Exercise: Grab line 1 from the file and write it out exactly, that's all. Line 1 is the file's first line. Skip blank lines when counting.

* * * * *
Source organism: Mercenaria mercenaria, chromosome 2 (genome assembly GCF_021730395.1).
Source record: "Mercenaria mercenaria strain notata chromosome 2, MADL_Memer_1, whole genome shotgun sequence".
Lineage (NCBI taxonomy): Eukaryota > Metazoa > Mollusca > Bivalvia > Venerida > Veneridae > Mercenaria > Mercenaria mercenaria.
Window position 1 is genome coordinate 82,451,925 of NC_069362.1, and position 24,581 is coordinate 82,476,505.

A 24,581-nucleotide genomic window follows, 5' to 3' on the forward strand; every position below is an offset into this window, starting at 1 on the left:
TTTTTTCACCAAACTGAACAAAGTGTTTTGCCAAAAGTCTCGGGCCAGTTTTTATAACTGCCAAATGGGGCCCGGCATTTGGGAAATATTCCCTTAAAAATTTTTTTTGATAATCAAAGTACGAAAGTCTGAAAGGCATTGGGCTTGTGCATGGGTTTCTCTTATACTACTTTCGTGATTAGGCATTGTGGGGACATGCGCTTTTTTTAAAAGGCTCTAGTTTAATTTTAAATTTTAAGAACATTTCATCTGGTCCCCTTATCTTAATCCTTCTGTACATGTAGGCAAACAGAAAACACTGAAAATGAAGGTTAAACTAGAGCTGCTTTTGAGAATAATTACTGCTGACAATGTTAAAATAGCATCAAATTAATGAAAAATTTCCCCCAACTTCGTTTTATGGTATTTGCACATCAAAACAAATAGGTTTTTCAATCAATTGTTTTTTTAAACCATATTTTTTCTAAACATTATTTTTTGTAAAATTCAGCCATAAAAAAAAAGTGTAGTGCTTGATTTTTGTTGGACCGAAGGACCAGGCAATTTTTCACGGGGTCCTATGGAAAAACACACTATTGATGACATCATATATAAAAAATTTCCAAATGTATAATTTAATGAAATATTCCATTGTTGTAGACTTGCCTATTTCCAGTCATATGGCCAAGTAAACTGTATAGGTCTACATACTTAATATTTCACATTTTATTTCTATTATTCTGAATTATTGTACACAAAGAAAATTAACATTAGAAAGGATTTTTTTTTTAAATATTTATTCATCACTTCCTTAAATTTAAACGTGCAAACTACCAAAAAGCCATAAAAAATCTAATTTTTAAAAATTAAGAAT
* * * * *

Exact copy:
Source organism: Mercenaria mercenaria, chromosome 2 (genome assembly GCF_021730395.1).